On the first day of Christmas, my true love gave to me… a set of brand new kitchen cupboards and a thumping headache.
On the second day of Christmas he came home and said, ‘have you been admiring my handiwork?’ and, ‘the fumes are not nearly so bad today’.
If we were on a DIY makeover show, this would not be big news. But in our kitchen, which until 24 hours ago was an unholy mash-up of original 1930s rimu and 1980s peach-toned MDF, this is very exciting.
Here’s how it looked (on a good day)…
To the left, we have some quite lovely 1930s rimu cupboards, which continue overhead by the doorway to the dining room. To the right, the 1987 handiwork of a Lower Hutt joiner. You can’t tell from this softly-lit photo, but this was all swollen and scuffed and generally quite vile. Also missing from this shot are some other additions to the kitchen assets made in this period, namely a useless down-draft extraction fan (which takes up vital under-counter cupboard space) and a defunct benchtop grill (which is now my dedicated cooling rack. Just peeking into shot on the upper right-hand corner is the current overhead extraction fan, which our house’s previous owners thoughtfully ducted into the ceiling. That means that if we use it, our bedroom smells like onions, or fish, or whatever other scents you don’t find in the Diptique candles range.
Here’s a more warts and all shot of those cupboards. It’s a bit blurry because they were so ugly you actually started to shake if you looked at them for too long…
We got several people in to quote for new ones, because standard cupboard sizes seem to have changed over the years (a bit like standard cupboard sizes) and we couldn’t just buy off the shelf. When the quotes came back we nearly passed out from the shock. They were so expensive I thought they must have included Limoges china and tins of Beluga caviar. We’d originally thought we might be able to get rimu (a native New Zealand timber) to match the other side, but it would have been cheaper to paper the fronts with $100 bills. If we were doing up the whole kitchen, maybe this would seem worth it. But given that we’re looking for a bit of kitchen Botox, not a complete facelift, it was just too much.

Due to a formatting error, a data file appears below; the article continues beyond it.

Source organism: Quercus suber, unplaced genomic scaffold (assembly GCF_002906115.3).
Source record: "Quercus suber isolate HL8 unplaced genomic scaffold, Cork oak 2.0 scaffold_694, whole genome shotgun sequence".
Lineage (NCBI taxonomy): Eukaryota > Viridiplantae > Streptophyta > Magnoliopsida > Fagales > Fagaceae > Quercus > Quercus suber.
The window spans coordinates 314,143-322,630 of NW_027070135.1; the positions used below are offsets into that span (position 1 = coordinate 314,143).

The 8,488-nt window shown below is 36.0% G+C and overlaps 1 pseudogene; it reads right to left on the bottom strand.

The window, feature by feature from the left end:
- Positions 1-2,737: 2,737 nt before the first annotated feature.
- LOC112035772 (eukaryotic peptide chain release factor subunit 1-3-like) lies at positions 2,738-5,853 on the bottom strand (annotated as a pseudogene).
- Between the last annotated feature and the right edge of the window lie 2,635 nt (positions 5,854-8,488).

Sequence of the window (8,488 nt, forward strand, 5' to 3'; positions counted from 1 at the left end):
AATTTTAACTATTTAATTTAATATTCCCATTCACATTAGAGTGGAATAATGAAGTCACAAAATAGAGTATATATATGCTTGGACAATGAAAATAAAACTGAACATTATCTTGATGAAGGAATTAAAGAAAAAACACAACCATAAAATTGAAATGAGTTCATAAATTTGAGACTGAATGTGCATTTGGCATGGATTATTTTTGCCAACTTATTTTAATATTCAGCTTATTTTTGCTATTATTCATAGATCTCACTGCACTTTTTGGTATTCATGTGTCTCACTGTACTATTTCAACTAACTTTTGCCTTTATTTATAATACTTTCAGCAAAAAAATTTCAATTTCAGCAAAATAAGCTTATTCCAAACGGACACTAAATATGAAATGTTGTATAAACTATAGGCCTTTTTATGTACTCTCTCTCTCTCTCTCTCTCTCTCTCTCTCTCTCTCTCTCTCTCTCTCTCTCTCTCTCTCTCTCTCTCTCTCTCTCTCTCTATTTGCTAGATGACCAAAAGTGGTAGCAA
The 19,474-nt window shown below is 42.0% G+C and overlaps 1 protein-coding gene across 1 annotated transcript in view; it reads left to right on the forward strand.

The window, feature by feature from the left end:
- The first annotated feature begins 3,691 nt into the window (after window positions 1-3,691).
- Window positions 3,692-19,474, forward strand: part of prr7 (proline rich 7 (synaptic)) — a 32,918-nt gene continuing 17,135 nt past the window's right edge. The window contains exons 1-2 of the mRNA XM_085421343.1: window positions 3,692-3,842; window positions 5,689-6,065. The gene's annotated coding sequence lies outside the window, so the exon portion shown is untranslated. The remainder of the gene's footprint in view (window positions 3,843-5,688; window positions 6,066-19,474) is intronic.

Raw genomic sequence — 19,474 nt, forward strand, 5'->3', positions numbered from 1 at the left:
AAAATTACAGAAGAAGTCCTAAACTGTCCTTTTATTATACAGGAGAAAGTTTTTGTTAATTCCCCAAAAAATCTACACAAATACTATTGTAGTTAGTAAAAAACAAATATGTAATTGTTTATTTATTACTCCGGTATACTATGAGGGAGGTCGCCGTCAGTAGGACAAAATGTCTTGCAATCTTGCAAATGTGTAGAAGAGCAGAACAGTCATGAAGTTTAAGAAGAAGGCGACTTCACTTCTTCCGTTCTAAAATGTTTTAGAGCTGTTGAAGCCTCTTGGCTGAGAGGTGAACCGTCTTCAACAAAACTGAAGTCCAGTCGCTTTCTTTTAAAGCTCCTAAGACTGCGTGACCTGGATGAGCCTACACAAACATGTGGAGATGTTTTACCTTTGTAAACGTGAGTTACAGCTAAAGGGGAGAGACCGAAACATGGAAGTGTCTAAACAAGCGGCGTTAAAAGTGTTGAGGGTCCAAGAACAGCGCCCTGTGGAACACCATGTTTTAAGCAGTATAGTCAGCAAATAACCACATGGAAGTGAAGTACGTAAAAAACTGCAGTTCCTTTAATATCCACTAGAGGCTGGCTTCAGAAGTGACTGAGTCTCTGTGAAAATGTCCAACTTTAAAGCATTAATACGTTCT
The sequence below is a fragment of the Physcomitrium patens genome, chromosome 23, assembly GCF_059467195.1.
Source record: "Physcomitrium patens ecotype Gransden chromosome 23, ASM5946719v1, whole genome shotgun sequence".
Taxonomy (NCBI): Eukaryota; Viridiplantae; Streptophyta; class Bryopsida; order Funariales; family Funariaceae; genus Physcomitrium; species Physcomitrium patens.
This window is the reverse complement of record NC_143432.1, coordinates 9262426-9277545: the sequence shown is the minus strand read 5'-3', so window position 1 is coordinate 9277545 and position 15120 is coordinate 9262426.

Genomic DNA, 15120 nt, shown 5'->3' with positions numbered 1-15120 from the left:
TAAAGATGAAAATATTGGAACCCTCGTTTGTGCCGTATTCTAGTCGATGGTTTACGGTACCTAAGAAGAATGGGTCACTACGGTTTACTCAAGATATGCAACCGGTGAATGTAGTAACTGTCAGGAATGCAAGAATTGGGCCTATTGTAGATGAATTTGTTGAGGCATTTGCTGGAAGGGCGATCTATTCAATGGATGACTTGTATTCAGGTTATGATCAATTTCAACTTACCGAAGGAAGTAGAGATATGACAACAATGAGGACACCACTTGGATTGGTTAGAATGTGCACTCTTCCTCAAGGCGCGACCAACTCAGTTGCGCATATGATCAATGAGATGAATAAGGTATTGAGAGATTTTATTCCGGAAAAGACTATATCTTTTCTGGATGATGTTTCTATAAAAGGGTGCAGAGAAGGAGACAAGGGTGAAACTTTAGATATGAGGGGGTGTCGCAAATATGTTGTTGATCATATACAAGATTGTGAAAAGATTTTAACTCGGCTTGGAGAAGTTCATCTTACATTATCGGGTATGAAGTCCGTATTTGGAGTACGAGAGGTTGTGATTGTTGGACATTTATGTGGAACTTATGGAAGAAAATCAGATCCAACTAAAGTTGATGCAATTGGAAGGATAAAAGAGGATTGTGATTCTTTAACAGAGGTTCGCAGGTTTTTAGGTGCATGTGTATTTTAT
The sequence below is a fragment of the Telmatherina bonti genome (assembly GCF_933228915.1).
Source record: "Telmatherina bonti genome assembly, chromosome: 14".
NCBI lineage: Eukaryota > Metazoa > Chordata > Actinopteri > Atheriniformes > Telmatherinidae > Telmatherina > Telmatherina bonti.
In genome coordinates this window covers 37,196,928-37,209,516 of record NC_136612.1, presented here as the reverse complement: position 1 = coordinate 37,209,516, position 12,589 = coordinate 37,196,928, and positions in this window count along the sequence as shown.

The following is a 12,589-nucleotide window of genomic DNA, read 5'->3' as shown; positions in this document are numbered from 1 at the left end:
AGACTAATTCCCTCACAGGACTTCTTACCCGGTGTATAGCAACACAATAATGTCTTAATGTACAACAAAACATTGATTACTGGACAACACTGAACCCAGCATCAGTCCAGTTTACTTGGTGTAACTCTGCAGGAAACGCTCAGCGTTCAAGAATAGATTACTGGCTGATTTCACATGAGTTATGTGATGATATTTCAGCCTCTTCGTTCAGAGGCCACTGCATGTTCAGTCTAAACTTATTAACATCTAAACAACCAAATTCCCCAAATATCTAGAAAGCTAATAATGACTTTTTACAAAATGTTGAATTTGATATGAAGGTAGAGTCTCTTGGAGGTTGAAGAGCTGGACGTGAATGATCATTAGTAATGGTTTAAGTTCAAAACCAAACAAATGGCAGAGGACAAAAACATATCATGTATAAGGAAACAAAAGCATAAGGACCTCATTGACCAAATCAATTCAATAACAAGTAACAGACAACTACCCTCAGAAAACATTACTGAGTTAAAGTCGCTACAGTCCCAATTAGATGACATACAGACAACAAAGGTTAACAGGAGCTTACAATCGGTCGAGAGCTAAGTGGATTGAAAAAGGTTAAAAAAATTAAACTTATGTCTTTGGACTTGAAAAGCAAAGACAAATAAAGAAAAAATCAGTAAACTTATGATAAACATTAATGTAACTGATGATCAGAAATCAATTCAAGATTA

Faced with either a) financial ruin or b) living with peach MDF for the next five years, we asked our neighbours (who have a beautifully renovated house and must rue living next door to us) over for a drink. A bottle of rose later, we had the solution: high-grade plywood, cut to fit and painted up. A few days later, in which my beloved devoted himself to studying the pros and cons of plywood vs MDF, then finding a man to cut it, we had a breakthrough.
I’ll spare you the details of what happened next, suffice to say it involved a lot of painting and sealing (and more than a few heated conversations about the right sort of handles), we had new cupboards. Total cost: about $300 – about 10 per cent of getting them made professionally.
Here’s another bad photo, this time slightly shaky because the paint fumes were getting to me…
Now, I know this doesn’t look like much, but it represents the beginning of a new era for my 83-year-old kitchen. Later this week I’m talking to a man called Mr Darling (really!) about a new pantry, then early in the new year a bit of a wall is getting knocked out, the whole room is getting a fresh paint job and – most importantly – the builder is going to re-route the extraction fan so it ducts outside. If I’m a very good girl we might even get an electrician to take out the old fan thing and I’ll get a proper pot cupboard in return. I can hardly wait.
Does your kitchen need a makeover? What would you replace first?